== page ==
Listen to Nappy Brown's "Right Time"Long Time Coming
is the heralded comeback album from North Carolina-born Nappy Brown
, a veteran roots vocalist whose powerful, gospel-infused 1950s sides for the Savoy label made him a pioneering figure in the R&B realm and helped plant the seeds of the soul music that followed.
Born in 1929, Napoleon Brown Culp started singing in the church choir when he was just nine years old and belonged to a number of gospel groups during his teen years. He got his big break in 1954, waxing a pair of gospel offerings with an outfit called the Heavenly Lights before label boss Herman Lubinsky invited him to jump to the “secular” side, which kicked off a run of R&B successes.
Brown is now 78 years old and roughly five decades removed from the hits of his heyday like “That Man,” “Don’t Be Angry,” and “Piddily Patter Patter,” but his star is rising once again. And Long Time Coming makes clear that the passage of time—not to mention significant periods of stage and studio inactivity—has done surprisingly little to diminish the intensity and passion of his vocal delivery, which melds the worlds of blues, gospel, and R&B.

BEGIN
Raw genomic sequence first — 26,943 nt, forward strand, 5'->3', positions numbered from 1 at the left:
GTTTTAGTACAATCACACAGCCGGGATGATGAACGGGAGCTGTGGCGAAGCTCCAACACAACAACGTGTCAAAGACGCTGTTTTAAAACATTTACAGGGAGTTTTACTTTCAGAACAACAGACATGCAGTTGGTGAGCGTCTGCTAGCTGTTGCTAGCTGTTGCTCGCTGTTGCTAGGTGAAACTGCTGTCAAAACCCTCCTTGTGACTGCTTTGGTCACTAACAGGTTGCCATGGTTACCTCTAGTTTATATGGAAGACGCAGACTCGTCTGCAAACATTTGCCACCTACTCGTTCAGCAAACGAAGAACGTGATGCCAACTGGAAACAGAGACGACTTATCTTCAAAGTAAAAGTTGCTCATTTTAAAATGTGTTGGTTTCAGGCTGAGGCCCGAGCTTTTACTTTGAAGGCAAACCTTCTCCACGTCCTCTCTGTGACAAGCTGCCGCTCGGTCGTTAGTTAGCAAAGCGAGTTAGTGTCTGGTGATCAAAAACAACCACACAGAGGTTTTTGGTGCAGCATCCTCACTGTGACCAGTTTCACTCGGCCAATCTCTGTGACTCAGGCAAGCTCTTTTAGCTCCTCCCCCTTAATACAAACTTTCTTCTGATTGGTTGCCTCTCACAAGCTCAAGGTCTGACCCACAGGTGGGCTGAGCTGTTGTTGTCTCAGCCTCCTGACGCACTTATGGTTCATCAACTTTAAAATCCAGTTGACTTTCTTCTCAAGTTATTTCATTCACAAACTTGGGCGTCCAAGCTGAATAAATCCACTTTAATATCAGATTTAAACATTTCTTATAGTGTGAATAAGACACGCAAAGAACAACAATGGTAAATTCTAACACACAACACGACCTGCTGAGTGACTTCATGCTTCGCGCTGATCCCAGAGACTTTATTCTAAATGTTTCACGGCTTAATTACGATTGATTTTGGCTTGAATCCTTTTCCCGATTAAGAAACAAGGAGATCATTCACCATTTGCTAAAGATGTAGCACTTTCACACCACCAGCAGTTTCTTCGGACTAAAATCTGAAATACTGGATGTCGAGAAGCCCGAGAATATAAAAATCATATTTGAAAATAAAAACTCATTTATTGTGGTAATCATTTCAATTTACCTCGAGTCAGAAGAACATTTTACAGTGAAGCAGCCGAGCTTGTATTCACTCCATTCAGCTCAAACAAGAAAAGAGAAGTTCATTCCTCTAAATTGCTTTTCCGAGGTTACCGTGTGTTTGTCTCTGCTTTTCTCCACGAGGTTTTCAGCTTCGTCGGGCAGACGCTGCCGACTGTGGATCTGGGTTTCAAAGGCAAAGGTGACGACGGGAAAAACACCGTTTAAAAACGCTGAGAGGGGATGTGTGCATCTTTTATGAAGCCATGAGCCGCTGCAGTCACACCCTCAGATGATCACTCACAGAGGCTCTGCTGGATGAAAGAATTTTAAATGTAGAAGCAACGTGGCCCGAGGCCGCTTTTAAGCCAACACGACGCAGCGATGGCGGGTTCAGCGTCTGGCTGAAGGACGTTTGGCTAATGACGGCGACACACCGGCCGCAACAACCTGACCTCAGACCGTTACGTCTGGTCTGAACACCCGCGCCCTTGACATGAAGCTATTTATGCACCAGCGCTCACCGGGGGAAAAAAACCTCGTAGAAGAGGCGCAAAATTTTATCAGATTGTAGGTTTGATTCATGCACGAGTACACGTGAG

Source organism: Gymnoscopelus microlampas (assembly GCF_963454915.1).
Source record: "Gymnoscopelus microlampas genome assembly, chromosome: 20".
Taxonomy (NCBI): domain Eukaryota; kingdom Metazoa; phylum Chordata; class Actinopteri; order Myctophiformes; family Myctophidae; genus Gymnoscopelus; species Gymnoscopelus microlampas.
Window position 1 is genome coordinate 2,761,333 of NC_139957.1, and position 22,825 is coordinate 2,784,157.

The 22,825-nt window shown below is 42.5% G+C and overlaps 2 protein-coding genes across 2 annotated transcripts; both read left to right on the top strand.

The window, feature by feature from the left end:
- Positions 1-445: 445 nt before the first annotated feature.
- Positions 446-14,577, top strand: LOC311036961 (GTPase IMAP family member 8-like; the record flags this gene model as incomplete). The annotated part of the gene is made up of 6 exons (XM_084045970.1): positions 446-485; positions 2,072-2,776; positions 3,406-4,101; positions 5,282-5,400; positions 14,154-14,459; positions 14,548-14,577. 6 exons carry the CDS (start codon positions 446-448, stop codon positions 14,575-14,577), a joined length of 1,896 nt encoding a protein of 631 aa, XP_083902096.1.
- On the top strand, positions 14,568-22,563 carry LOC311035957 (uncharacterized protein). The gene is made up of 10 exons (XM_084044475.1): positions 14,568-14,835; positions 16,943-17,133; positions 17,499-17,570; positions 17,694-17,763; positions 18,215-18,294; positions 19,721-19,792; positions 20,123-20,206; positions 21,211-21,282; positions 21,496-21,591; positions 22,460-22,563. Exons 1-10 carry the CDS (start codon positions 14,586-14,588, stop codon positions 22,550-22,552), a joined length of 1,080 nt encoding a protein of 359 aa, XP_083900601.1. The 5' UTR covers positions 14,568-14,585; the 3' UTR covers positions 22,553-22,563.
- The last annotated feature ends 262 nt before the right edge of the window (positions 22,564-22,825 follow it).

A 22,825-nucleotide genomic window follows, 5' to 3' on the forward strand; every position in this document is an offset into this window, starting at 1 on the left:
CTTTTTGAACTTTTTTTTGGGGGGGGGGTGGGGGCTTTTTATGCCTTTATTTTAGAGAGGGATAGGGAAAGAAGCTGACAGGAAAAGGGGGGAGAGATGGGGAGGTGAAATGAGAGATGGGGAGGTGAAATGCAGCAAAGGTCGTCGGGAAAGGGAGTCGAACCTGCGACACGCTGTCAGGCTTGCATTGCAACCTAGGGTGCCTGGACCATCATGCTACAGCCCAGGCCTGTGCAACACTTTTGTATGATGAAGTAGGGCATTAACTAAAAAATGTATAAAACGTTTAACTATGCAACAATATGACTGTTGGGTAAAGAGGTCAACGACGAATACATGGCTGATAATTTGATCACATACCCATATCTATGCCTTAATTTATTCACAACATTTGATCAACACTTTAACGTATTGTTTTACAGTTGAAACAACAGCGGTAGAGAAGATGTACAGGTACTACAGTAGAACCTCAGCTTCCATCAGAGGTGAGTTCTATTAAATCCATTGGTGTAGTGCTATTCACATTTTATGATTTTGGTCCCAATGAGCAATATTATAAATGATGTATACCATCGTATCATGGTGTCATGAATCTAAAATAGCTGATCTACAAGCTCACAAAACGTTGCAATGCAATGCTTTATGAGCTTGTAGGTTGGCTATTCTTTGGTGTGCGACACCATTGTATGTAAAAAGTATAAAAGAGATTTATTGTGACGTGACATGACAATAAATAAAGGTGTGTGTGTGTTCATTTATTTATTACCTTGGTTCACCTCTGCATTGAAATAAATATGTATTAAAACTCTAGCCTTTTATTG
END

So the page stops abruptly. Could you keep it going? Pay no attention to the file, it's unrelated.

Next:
Brown soars through this 12-track effort, continually pushed by a crack backing band constructed by producer Scott Cable that includes Robert Cray organist Jim Pugh, bassist Mookie Brill, drummer Big Joe Maher, pianist Clark Stern, and guitarist Sean Costello. Costello, who recorded the album with his 1953 Les Paul Goldtop, swings on the album-opening “Keep On Pleasin’ You” and finds room to cut loose on “That Man.” Costello threatens to implode on “Bye Bye Baby,” and he also delivers bluesy, gutbucket lines on the Brown co-penned “Right Time.” (Brown’s ’50s original was covered by Ray Charles and turned into a mega-hit.) Precious few American roots music pioneers are still traveling today’s highways. But Nappy Brown is one, and he sounds like he’s got plenty left in the tank.